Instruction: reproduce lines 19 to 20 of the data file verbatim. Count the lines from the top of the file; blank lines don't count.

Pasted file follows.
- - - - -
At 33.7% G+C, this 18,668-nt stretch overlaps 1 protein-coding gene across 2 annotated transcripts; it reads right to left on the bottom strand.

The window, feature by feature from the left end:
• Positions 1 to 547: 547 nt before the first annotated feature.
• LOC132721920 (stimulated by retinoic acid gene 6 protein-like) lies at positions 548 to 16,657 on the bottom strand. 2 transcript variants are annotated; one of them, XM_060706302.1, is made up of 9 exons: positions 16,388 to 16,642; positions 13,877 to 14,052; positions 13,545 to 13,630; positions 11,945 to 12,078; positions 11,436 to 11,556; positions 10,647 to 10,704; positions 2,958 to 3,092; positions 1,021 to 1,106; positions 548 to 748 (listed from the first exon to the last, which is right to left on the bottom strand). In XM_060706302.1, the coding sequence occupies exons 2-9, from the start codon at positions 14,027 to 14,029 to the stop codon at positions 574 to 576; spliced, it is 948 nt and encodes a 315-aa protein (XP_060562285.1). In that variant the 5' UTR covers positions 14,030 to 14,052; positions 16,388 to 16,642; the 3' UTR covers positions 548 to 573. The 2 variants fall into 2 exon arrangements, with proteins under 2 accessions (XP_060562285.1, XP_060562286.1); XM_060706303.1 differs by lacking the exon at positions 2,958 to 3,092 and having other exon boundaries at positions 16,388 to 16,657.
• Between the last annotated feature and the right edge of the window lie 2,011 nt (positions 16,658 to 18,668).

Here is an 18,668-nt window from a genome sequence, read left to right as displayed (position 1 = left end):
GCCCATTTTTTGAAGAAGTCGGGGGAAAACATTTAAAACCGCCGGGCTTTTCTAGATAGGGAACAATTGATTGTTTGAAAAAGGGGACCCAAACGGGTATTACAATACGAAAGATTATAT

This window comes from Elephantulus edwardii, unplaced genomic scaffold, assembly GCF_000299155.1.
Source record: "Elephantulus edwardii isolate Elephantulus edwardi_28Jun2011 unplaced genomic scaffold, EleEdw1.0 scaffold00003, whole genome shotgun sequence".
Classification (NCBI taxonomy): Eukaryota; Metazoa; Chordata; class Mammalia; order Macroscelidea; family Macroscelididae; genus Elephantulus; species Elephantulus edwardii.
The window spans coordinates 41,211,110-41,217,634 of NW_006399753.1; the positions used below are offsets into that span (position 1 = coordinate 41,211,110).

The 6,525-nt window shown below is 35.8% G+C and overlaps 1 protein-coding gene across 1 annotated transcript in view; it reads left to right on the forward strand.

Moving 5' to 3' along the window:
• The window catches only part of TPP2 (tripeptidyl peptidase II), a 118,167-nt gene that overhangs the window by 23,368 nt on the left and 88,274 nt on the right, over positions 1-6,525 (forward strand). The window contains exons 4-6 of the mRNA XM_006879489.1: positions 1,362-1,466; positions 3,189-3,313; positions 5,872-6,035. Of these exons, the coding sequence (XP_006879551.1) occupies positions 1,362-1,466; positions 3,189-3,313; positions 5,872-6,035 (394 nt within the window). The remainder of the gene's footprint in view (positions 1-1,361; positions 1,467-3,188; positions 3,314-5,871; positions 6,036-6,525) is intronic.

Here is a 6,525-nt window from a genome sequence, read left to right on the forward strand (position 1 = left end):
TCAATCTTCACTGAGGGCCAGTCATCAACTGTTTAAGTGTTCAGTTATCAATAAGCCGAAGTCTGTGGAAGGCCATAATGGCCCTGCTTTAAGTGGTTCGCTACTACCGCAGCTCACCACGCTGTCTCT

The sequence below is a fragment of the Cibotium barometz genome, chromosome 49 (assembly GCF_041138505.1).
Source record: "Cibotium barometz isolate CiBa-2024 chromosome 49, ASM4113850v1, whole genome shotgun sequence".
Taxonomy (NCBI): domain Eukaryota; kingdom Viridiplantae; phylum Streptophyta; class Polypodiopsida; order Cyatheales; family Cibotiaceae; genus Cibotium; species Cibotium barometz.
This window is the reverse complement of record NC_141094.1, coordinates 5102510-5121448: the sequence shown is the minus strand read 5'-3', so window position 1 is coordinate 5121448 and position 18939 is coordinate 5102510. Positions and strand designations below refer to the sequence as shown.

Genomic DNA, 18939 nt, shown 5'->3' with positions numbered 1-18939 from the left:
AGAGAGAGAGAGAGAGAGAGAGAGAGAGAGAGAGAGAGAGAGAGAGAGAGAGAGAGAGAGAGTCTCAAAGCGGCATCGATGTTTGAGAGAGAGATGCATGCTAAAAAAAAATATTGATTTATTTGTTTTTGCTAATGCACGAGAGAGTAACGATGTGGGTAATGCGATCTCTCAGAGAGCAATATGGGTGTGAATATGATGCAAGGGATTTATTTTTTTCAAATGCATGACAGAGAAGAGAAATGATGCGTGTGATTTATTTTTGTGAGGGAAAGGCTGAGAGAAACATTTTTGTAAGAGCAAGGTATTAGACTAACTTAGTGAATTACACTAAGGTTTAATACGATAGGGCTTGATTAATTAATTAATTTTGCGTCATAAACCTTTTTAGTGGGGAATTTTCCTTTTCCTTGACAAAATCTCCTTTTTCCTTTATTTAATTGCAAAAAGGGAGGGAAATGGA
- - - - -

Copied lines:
Taxonomy (NCBI): domain Eukaryota; kingdom Viridiplantae; phylum Streptophyta; class Polypodiopsida; order Cyatheales; family Cibotiaceae; genus Cibotium; species Cibotium barometz.
This window is the reverse complement of record NC_141094.1, coordinates 5102510-5121448: the sequence shown is the minus strand read 5'-3', so window position 1 is coordinate 5121448 and position 18939 is coordinate 5102510. Positions and strand designations below refer to the sequence as shown.